Bluebirds are very territorial. Once they find a mate and a suitable nesting site, they seldom stray more than a mile or so from it. Because of this, they’re fairly easy to attract if you do it right.
The key is to get a few in the area at first and let them check things out for a bit. Once they’ve seen that there’s enough food to support them here, they’ll be more than happy to sing and stay for good.
If you want to attract bluebirds, you can purchase a bluebird box online or they are sometimes available at your local pet store.
Use Bluebird Specific Feeders
When you want to lure bluebirds to your yard or garden, you have to learn what kind of feeders they like. Although many people rejoice the arrival of bluebird to their yard, there are actually still some who have not really taken attention into the fact that bluebirds are very specific on the kinds of feeders they like. You see, not all bird tie-pigeon or cardinal-will get along with. The bluebirds, in turn, prefer a certain kind of feeder to it’s food. To attract bluebirds, you need to use a feeder that they like. You also need to build a habitat that gives them shelter from the weather, warmth in the winter and a place to raise their families.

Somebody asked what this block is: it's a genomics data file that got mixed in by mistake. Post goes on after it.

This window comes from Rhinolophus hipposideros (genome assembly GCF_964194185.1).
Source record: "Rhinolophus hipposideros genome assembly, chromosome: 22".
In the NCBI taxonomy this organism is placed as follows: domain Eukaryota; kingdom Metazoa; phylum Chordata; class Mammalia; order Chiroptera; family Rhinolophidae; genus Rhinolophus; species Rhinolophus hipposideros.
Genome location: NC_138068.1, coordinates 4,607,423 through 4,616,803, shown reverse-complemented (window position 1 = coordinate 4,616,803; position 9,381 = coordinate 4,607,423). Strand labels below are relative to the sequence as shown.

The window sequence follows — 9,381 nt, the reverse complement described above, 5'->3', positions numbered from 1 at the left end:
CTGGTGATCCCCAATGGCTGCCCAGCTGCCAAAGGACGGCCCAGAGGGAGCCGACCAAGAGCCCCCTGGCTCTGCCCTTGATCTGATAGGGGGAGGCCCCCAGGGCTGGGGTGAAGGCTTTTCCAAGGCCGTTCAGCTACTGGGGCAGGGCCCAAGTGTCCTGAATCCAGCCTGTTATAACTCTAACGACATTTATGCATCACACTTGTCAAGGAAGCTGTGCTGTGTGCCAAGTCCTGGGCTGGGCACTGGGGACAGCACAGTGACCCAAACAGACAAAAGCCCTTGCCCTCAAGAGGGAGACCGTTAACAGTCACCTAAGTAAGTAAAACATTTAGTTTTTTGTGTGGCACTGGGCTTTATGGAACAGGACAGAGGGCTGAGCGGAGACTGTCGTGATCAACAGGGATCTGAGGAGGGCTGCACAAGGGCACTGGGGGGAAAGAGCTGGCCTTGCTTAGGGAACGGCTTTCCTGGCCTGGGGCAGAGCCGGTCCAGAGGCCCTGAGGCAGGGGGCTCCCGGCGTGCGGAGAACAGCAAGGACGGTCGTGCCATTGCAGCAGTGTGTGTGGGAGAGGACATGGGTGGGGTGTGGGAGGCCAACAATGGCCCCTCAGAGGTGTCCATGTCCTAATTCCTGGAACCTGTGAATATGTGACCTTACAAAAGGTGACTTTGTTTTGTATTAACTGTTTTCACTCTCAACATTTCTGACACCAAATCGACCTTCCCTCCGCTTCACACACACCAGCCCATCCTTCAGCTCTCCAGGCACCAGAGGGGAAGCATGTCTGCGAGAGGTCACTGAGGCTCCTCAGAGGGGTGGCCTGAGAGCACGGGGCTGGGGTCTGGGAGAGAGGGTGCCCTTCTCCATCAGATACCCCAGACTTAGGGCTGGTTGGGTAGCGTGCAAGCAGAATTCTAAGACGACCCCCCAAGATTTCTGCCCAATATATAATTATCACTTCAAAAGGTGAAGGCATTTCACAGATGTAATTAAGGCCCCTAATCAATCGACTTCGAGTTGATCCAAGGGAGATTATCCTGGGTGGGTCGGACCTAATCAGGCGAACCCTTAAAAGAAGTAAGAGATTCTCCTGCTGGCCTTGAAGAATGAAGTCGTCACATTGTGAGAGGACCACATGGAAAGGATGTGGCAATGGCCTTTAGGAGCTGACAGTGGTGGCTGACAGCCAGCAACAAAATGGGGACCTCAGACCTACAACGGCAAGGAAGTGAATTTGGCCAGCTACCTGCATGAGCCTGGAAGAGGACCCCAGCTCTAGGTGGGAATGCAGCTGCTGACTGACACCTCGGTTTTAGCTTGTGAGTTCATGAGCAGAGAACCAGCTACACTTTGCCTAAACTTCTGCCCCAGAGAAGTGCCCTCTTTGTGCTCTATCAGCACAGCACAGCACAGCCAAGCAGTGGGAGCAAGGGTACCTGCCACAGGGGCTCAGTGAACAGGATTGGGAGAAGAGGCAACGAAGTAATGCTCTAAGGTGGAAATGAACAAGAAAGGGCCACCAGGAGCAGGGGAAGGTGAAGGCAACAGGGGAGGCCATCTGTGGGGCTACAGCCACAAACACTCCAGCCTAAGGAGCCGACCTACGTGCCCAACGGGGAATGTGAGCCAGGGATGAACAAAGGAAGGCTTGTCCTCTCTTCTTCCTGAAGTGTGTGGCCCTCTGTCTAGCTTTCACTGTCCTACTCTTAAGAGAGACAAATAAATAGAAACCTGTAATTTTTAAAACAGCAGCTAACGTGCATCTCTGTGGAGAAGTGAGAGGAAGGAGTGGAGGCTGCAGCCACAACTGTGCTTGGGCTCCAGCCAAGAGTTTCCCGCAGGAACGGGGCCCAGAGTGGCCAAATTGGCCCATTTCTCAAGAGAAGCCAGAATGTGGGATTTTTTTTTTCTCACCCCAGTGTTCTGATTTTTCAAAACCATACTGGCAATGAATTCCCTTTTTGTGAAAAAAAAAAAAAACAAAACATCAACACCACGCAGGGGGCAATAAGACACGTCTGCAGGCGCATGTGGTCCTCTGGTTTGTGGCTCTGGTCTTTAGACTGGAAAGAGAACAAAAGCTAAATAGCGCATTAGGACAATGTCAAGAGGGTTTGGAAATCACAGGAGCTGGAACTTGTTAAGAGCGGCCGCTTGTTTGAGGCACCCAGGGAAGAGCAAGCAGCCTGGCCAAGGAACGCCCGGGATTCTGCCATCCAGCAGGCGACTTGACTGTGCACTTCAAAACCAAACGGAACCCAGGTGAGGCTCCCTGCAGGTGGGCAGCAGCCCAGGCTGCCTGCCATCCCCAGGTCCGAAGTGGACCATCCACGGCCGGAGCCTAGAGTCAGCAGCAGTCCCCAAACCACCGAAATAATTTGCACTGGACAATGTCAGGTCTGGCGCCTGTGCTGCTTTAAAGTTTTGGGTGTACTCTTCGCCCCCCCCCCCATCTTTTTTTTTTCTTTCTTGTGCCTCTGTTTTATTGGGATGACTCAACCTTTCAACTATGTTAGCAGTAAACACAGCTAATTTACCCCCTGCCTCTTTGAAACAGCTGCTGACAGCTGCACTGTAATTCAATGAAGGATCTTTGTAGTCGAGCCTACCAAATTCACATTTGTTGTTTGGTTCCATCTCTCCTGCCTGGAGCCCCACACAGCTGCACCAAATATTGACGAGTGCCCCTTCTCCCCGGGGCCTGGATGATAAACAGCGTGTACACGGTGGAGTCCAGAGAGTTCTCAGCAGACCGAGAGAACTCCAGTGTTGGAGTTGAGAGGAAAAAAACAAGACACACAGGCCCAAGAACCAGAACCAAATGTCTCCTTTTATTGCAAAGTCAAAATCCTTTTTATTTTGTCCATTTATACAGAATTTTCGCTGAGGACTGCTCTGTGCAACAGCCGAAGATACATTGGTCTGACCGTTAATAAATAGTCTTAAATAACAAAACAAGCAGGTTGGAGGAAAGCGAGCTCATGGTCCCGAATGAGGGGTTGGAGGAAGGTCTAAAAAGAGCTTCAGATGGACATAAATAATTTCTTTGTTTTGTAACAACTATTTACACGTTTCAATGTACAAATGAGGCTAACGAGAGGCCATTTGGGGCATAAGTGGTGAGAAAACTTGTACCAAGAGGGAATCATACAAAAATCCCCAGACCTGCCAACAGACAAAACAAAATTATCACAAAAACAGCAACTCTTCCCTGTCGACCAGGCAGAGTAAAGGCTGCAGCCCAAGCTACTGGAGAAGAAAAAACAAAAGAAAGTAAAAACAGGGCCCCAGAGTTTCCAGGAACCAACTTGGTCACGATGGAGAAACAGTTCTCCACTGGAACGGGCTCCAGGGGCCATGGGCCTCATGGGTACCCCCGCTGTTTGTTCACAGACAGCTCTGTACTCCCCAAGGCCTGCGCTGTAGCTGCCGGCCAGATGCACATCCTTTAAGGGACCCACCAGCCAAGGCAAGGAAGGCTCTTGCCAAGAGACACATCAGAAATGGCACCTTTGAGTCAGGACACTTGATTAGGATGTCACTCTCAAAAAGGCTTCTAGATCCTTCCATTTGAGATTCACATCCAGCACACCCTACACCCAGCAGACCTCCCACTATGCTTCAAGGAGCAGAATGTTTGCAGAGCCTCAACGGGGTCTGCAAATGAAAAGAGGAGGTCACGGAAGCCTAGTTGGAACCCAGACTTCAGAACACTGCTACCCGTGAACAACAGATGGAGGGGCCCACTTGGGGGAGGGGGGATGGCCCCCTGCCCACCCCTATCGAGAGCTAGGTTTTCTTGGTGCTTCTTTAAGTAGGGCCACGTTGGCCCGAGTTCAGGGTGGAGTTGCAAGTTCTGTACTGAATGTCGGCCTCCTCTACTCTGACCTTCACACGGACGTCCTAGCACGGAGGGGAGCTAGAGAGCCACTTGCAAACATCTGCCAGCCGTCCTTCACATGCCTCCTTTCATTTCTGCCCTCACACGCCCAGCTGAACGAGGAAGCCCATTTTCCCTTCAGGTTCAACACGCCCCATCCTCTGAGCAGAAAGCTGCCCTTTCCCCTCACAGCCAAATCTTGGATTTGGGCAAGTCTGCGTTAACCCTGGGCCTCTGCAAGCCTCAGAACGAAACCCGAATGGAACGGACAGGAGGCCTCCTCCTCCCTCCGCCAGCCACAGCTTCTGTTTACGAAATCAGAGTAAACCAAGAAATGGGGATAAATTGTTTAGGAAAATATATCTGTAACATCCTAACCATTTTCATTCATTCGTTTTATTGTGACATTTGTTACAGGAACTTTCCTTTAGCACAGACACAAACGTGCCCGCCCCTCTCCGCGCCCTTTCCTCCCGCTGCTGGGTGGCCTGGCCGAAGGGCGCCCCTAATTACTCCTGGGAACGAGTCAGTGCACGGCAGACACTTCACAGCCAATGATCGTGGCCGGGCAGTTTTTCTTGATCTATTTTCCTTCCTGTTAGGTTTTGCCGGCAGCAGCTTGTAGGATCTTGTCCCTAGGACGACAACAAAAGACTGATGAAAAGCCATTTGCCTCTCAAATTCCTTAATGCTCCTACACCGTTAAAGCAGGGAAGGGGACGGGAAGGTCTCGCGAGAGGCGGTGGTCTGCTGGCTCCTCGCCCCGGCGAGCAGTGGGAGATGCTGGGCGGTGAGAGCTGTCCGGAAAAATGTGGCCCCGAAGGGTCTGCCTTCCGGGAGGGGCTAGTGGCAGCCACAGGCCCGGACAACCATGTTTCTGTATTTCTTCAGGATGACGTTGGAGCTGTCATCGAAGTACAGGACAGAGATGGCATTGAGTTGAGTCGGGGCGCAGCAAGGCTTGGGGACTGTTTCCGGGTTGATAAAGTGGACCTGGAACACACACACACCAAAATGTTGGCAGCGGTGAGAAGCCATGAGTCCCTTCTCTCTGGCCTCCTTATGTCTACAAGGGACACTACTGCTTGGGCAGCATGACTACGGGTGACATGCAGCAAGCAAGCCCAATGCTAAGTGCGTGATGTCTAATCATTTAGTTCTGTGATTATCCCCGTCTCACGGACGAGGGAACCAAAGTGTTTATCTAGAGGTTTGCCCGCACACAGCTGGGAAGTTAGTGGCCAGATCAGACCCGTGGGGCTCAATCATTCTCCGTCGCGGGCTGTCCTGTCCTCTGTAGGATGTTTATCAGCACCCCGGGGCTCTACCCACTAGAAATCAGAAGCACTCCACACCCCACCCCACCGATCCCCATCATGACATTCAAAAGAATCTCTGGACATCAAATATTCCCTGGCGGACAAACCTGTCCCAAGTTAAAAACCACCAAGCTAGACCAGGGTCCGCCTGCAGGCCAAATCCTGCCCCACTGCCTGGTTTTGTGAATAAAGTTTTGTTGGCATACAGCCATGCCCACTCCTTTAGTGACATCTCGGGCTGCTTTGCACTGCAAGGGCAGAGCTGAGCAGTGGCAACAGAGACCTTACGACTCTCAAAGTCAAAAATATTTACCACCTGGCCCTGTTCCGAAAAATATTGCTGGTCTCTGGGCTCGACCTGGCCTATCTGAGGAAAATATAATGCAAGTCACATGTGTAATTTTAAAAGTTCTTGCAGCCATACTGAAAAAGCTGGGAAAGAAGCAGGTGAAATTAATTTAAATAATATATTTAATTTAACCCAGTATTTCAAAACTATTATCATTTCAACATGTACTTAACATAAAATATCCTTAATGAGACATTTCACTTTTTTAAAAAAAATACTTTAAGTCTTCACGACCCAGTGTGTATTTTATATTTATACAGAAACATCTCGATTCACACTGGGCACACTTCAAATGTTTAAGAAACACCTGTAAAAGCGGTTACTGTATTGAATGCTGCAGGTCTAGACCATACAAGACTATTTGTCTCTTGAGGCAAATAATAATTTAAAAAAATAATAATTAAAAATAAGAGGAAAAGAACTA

Add a Birdbath
A birdbath is an easy way to attract all kinds of birds to your home!
You can buy a simple birdbath kit from a major hardware or garden store. Or you can get creative with your own homemade birdbath.
A feral cat will one day decide to use it as a litter box. Do not leave your birdbath outside when it gets cold.
If you have a pet bird, place your birdbath out of reach or inside the coop.